A CEO of a major IT company at one of the conferences told a large audience of women techies “We CEOs are selfish and calculating. We are not in it for helping. A CEO has to be highly motivated when hiring women for high profile projects. When a woman candidate is suggested, the first resistance comes from the management team. Even the HR department is not usually supportive. Not even if it is headed by a woman.”
The women in the IT sector were as highly talented and as committed as their male colleagues, he said, but they did not fit in with the male pattern work culture which had evolved. And managements too did not pay enough attention to their needs. They spent crores of rupees on food courts and recreation centres but not even a fraction of that on creating world class creches and baby sitting facilities.
Charu Sehgal, considered one of the top achievers in the health care segment, once said that the true potential of the female work force would be unleashed only when employers realised that any legitimate support provided to women employees in their role of bearing and rearing children was not extended as a favour to the woman. On the other hand, she said it should be considered as a responsibility to society and future generations.
Gender inclusiveness and transparency are relatively new concepts. In the older science and technology institutions the inclusion and growth of women was organic. ISRO pioneer R Aravamudan, the author of ISRO: A Personal History, recalls interviewing some of the earliest recruits for the space agency in the late 1960s. Among them was a young woman engineer from the (then) Trivandrum engineering college. “My first question to her was a very simple one in electronics,” he said. “And she just fainted!” However, she recovered and came back to the interview and turned out to be the brightest among the candidates consisting of both men and women. Not only was she given the job, she also rose to a very senior level over the years.
ISRO without consciously touting its gender inclusive credentials has nurtured its women engineers and scientists, extending to them the same opportunities as their male colleagues. Perhaps this is partly because technically qualified women have been part of the organisation right from its inception. As a result by 2017 women have headed complex projects related to high profile Missions including ones which sent satellites to Mars and the Moon. Space centres have notoriously stressful work environments and if women as a gender group were really prone to neuroticism, as Damore said, would they have survived and flourished there?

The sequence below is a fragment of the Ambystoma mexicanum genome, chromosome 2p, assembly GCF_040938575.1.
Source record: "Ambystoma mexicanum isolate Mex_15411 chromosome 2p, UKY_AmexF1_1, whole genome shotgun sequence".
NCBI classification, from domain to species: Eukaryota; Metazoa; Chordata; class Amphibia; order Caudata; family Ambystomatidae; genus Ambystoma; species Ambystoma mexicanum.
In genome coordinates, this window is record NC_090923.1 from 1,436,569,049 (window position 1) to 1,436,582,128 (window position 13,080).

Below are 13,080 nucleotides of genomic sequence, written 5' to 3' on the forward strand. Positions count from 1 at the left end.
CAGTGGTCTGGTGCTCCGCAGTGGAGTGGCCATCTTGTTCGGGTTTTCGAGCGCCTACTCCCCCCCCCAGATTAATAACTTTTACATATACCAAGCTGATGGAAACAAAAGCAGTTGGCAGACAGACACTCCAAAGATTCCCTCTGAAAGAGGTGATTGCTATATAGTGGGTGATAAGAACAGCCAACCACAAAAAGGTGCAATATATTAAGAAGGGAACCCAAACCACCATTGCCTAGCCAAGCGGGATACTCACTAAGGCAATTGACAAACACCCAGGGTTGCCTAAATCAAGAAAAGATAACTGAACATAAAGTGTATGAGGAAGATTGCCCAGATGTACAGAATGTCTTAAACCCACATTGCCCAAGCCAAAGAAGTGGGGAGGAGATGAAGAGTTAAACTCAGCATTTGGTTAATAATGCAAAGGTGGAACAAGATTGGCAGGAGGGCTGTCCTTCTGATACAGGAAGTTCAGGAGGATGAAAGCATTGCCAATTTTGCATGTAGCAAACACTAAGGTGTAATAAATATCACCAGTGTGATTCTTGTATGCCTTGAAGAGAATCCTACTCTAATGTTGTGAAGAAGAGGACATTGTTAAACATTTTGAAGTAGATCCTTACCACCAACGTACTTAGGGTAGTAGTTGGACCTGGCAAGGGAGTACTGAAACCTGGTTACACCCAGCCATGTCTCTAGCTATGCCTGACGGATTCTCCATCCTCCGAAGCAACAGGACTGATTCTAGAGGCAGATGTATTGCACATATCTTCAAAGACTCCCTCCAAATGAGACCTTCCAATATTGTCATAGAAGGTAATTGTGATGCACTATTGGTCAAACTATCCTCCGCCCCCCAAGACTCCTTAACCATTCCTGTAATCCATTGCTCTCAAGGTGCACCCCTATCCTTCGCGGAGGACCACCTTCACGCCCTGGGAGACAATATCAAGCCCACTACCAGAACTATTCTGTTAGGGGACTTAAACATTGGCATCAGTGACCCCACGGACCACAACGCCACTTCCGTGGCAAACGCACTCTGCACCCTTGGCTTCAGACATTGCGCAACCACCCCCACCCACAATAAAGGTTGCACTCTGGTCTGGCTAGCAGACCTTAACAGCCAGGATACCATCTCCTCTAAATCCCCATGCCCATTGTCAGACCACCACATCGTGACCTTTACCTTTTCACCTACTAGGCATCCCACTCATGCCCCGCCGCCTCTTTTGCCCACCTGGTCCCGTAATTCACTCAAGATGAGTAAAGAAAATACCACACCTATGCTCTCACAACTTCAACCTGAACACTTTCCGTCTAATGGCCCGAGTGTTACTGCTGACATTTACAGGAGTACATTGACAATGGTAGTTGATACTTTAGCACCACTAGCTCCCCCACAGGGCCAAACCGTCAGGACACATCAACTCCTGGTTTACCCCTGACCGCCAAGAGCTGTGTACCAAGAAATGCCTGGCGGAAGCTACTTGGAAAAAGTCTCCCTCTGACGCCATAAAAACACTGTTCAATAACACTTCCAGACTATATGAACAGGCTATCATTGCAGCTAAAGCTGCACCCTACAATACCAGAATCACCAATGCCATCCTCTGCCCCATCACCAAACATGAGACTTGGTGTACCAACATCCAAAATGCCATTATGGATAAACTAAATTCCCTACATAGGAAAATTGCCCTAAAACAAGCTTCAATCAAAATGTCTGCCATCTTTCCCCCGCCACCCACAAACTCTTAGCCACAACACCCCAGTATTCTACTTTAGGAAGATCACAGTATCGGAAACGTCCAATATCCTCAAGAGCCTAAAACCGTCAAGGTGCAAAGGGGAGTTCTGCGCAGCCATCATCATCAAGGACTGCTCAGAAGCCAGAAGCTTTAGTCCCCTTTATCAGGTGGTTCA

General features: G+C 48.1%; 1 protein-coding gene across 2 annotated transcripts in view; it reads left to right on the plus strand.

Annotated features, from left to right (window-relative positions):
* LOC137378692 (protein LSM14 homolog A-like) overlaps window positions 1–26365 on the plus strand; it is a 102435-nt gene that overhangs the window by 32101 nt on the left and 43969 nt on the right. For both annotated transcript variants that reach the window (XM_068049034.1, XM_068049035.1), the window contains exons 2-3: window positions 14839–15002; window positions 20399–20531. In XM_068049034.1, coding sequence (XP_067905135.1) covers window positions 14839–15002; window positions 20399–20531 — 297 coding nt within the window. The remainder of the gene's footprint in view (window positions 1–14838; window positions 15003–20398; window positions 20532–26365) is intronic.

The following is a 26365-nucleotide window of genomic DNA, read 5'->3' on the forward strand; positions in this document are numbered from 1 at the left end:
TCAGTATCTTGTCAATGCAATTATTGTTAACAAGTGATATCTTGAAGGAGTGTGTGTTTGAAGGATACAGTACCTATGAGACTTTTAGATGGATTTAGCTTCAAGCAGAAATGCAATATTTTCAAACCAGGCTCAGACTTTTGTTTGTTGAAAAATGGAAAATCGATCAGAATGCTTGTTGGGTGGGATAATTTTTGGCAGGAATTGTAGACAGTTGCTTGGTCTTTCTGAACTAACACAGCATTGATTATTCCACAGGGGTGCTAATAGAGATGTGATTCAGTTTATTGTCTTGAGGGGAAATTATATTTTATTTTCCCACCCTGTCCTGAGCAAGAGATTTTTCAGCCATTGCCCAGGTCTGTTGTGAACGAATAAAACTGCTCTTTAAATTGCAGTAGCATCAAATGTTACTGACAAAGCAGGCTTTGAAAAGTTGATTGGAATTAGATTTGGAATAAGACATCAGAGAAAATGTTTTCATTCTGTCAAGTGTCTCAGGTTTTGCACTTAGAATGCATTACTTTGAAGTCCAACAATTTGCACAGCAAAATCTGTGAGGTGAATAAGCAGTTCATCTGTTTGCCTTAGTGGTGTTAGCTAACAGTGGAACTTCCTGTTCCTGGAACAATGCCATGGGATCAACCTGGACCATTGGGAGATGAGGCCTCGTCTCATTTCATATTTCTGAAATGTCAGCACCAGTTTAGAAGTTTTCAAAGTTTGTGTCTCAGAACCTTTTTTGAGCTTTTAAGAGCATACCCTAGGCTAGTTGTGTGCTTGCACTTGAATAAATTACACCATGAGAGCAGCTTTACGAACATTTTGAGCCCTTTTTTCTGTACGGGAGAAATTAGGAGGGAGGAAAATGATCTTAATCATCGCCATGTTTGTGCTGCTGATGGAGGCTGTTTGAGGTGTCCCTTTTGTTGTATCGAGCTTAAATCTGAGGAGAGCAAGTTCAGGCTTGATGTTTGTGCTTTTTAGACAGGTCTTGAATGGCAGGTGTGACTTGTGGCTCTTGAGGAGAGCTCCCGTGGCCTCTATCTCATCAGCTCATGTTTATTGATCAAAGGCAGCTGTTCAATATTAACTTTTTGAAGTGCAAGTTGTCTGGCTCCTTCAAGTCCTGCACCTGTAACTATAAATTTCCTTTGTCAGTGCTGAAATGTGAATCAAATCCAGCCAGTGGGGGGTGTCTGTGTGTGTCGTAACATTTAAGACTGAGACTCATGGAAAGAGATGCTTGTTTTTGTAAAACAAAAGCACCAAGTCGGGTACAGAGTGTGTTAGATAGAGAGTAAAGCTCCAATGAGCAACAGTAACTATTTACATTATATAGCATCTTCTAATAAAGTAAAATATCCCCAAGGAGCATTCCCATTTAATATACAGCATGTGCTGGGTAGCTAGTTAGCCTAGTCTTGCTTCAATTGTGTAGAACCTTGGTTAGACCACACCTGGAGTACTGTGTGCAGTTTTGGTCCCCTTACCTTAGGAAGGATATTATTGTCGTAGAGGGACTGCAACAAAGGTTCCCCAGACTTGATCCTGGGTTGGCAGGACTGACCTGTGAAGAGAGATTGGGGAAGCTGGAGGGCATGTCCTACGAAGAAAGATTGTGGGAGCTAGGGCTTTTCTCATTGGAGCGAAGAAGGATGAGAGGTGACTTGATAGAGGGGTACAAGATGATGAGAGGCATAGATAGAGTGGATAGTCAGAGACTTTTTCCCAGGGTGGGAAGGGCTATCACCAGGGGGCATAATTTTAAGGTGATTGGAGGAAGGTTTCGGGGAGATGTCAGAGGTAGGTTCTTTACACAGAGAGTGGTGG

Kiran Mazumdar Shaw, one of most successful business women in India, has broken through every conceivable ceiling. Biocon, the company she had started at 25 in her garage with money scraped together from her family and friends, has grown into an empire. She said that at Biocon they did not “force gender diversity”. She told me that in her company, women and men were given equal opportunities to work on scientific projects. “The women are very smart,” she said, “The problem is, they lack self-confidence. Many women don’t even apply for senior positions.”
In India, no one says women can’t code. In fact, the computer science and electronics engineering sections in many colleges have more women than men students. Parents not only encourage their daughters to study engineering, in some cases they push them so hard that they do collapse under the stress. So, the Indian software industry has a larger pool of technically trained women to choose from. It is also pretty gender transparent when it comes to hiring and so, given the right work environment, women flourish.
Sometimes when companies have specific gender awareness programmes to showcase their commitment to gender equality, there can be a backlash which creates a greater rift between men and women colleagues. Organic growth on the other hand, may take a long time to fall into place. If women have to be on top and at a level where they can dictate company policy which is gender embracing, then fast tracking is perhaps the only solution.
Acknowledging that there is a female pattern of achievement which takes a different path from the conventional male one would go a long way in achieving gender parity.
Published Date: Aug 27, 2017 14:04 PM | Updated Date: Aug 27, 2017 14:04 PM